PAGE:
In Dunedin we have a hero named Tony Culling who owns a company in his spare time called Smartbottles.
It is essentially a bottle washing service. With collection points around the South Island, bottles placed in are returned to him for washing, which he sells to some beer companies and home brewers etc.
The bottles go through a machine with a conveyor. It has various spray systems and washing areas that ensure the bottle comes out sparkly clean and can even lead on to a filling and packaging station.
The problem is, with the movement towards bottles that are cheaper, thinner and unfortunately non-reusable, most bottles now break in a temperature fit for sanitisation. Also, many bottles that can be washed are recycled instead. So a company considering what bottle to use has a simple decision: it’s cheaper to be wasteful by using a non-refillable bottle. Unfortunately this decision is more ‘expensive’ for all of us.
This system of washing bottles for re-use isn’t unique or rare, in fact it’s what we used to do and it’s still being done in Germany and many other European countries. (How reusing bottles works in Germany – paying a “pfand” or ransom on your bottle which you get back on return.) The point is, there’s a glimmer of hope for a much more efficient system to deal with bottles.
A paradigm shift
Consider this: you buy your groceries, take off the packaging, fill your own containers and leave the rubbish there at the supermarket. Not just you but also a handful of others every day.
In a couple of days there’d be signs up saying you can’t leave your rubbish. Keep doing it and in a couple of weeks there’d be even more resistence to this rebellion. But in a couple of months there’d be a reverse supply chain set up, sustainable product packaging and whatever it takes to satisfy the customer – because the feedback, responsibility and the cost of disposal is coming back to the company.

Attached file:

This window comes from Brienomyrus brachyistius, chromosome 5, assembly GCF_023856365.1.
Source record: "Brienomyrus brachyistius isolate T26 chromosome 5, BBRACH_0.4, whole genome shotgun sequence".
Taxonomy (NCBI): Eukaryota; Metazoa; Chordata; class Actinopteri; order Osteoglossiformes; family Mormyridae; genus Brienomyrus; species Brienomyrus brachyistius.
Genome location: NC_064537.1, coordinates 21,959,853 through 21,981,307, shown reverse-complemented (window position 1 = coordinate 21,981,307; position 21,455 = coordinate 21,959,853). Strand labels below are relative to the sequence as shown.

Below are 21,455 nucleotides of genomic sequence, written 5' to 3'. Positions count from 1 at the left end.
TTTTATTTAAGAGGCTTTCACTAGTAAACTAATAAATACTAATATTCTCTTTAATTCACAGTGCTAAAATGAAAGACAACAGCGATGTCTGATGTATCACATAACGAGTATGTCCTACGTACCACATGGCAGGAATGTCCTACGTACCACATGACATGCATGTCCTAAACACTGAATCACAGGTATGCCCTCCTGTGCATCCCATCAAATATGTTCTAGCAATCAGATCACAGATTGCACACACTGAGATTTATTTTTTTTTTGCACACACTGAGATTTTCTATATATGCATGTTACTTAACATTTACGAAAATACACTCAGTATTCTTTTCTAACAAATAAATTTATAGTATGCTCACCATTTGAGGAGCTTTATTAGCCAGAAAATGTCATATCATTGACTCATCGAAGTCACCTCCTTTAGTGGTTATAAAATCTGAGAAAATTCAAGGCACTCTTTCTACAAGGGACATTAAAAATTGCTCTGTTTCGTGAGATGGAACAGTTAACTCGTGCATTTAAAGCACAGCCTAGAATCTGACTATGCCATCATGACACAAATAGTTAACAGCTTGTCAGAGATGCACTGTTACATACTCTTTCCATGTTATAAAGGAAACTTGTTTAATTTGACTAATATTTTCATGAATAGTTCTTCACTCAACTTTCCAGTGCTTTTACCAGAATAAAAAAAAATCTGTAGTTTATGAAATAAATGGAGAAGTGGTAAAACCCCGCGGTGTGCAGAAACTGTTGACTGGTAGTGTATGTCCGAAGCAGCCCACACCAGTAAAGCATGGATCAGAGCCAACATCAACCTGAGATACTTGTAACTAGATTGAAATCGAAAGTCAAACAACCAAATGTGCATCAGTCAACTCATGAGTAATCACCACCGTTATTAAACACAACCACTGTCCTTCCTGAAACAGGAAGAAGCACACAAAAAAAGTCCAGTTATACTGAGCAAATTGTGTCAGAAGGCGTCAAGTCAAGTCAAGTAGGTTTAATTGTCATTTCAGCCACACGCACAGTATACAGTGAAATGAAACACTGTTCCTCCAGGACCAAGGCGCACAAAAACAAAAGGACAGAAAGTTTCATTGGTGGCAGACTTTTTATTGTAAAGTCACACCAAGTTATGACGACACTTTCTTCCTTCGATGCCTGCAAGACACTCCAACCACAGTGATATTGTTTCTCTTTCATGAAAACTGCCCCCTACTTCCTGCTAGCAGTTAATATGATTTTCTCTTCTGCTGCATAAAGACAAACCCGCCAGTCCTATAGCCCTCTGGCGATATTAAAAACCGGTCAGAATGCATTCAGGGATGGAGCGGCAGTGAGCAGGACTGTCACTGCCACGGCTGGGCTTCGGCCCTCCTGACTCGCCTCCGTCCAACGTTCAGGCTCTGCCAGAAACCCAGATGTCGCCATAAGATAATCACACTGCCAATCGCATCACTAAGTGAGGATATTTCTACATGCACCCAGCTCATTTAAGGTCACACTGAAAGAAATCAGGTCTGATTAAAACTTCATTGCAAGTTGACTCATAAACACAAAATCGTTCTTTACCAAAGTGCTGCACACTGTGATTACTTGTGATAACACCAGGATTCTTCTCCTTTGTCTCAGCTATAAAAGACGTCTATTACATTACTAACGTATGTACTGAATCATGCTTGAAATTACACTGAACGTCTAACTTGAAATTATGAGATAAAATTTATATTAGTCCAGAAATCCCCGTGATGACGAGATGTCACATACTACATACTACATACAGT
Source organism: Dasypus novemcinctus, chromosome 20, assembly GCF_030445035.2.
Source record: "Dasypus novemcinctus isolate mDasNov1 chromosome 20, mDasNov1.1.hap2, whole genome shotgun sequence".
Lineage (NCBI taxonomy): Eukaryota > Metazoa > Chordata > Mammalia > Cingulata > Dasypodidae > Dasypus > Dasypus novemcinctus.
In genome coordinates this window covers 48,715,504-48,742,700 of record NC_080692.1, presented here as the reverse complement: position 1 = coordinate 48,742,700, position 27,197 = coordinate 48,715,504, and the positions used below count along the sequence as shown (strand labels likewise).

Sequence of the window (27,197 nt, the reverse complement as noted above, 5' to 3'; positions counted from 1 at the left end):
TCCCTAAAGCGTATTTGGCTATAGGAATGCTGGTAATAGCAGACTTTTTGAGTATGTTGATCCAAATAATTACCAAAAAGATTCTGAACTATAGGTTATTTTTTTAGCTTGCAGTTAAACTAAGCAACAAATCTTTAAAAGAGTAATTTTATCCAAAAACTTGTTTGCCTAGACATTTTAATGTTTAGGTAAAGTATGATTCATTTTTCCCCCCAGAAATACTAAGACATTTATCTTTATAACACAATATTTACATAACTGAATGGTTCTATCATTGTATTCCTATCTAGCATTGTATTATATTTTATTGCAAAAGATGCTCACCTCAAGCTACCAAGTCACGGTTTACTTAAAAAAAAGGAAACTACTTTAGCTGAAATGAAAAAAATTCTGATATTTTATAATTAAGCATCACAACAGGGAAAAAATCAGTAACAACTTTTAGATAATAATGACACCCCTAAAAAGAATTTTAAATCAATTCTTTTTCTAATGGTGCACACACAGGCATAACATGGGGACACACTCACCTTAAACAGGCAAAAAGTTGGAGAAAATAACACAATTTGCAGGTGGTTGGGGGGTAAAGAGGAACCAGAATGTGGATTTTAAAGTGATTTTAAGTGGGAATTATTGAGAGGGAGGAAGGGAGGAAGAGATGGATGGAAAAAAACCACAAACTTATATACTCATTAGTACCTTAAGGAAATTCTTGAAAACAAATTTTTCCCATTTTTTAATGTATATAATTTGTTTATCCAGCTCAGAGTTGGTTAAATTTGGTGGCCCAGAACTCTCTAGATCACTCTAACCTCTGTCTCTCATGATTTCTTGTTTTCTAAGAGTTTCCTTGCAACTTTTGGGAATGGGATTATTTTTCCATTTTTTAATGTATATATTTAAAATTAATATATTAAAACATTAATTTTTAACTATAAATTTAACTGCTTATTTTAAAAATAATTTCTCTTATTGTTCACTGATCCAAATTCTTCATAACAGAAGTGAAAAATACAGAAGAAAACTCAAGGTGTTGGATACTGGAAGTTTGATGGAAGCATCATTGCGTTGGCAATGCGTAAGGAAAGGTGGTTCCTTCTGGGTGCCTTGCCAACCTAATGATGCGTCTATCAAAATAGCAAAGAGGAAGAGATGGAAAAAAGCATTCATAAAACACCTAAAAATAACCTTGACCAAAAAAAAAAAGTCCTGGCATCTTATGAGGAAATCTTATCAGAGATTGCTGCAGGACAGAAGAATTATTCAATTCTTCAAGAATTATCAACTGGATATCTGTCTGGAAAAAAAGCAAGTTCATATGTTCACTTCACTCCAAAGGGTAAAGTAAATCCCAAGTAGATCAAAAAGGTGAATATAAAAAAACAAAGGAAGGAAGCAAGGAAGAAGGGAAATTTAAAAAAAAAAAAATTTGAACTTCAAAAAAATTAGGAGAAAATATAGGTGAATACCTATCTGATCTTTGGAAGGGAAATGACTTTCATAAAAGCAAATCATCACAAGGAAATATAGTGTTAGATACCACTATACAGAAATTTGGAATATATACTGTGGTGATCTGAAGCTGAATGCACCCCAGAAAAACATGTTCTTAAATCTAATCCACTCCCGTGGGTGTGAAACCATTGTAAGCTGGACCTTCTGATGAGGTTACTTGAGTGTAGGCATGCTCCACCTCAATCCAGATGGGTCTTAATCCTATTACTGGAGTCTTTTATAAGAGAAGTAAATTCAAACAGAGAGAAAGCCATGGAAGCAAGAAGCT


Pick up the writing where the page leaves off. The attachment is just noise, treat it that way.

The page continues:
Simplistic? Idealistic? Unrealistic?
How is it that we’ve set up a nationwide system to collect, destroy and then reform millions of glass bottles that were a wash away from being ‘as new’? We’ve let this happen by taking away the responsibility away from business and filling it with with our own collective stupidity.
The current system of recycling is an inefficient, non-viable ongoing pseudo-solution that we’ve been green washed into.
I have been offering $2 returns on Quick Brown Fox and Lazy Dog bottles, 250ml and 500ml since I began. I’d be lying if I told you this was purely for environmental reasons – this is an economic advantage: bottles cost me $1.95+gst per bottle even when buying by the pallet, and i’d rather buy them from you, my customers.
I get about 1-5% of my bottles returned and it breaks my heart to think you are throwing it into the recycle bin; it’s come all the way from Italy!
Many of my bars around Dunedin know to keep them for my collection, and I get more since I’ve been at the Otago Farmers Market but getting them returned from the rest of the country is difficult – I can offer courier tickets, address labels and extra incentives to make it easy but unfortunately, as experience suggests, I am one bottle amongst thousands; recycling is just that much easier.
So should recycling be banned?